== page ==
Many economists find the concept of "social happiness" too difficult. This is especially true of those who subscribe to economic rationalism, where the main argument is for less government intervention.
John Howard would like to think of himself as an economic rationalist. He has expressed the view "let the market decide", most recently about a carbon emissions trading scheme. That is, if business thinks there's money to be made, let them do it. He certainly did not want his government to interfere and set binding emissions targets. At the other end of the spectrum, he has been most happy for government intervention when it is to his own political advantage: the takeover of Mersey Hospital in Tasmania is an example. So is the growth of "public servants" and "media advisers" for government self-promotion. Kevin Rudd might be a little less "dry" in his economic thinking, but he, too, is prone to promised intervention if it suits.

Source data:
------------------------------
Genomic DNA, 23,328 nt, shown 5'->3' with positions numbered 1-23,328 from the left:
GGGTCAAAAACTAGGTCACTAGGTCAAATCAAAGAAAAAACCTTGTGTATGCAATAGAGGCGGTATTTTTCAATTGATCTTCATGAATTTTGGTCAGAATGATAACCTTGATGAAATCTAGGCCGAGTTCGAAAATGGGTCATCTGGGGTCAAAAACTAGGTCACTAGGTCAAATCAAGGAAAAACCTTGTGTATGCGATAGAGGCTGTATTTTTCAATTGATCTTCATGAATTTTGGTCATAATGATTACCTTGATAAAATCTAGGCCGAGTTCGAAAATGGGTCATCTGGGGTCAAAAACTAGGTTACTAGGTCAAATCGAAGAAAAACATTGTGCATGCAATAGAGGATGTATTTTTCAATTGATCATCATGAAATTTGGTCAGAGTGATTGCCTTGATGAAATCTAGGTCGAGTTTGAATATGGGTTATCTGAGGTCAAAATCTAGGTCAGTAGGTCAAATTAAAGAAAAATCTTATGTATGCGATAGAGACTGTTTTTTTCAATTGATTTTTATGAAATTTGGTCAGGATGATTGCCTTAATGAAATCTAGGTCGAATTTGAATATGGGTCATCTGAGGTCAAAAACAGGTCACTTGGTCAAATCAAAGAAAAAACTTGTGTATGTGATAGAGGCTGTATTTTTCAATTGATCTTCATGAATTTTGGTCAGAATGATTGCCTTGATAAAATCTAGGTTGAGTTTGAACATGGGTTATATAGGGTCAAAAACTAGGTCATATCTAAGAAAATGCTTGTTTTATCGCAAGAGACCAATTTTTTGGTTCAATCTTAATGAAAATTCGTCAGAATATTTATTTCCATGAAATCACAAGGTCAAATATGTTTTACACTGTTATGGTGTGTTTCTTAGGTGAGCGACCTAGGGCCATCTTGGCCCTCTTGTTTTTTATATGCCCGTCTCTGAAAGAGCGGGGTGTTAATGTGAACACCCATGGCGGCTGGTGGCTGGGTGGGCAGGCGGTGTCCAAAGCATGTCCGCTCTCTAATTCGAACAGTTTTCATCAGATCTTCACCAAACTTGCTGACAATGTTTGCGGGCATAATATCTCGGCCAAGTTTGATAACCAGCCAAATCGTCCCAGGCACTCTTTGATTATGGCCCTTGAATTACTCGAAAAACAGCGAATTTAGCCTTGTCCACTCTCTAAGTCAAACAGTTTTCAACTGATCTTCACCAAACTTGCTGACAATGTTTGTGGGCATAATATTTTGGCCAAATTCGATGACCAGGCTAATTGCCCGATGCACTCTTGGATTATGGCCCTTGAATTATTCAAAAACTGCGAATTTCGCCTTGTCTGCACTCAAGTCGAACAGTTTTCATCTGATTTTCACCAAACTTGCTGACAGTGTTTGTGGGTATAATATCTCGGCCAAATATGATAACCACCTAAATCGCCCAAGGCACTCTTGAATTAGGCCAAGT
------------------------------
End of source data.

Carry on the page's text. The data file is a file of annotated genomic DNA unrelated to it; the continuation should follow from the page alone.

"Social happiness" is sometimes expressed as the "sum of all individuals' happiness". But this is difficult to measure. Are people happy because they have another tax-cut? Are they happy knowing that the collective money could be used for public good? Individual people know that Public utilities (public hospitals, other health facilities, public schools, national highways) are essential, but are "happy" to take the money themselves ... until they need to use the public facilities. Then they ask "why isn't the government funding this properly?"
Government policies at State and Federal levels have been geared to individualism and privatism for too long. It is time to better fund our Public utilities for public good, rather than political expediency.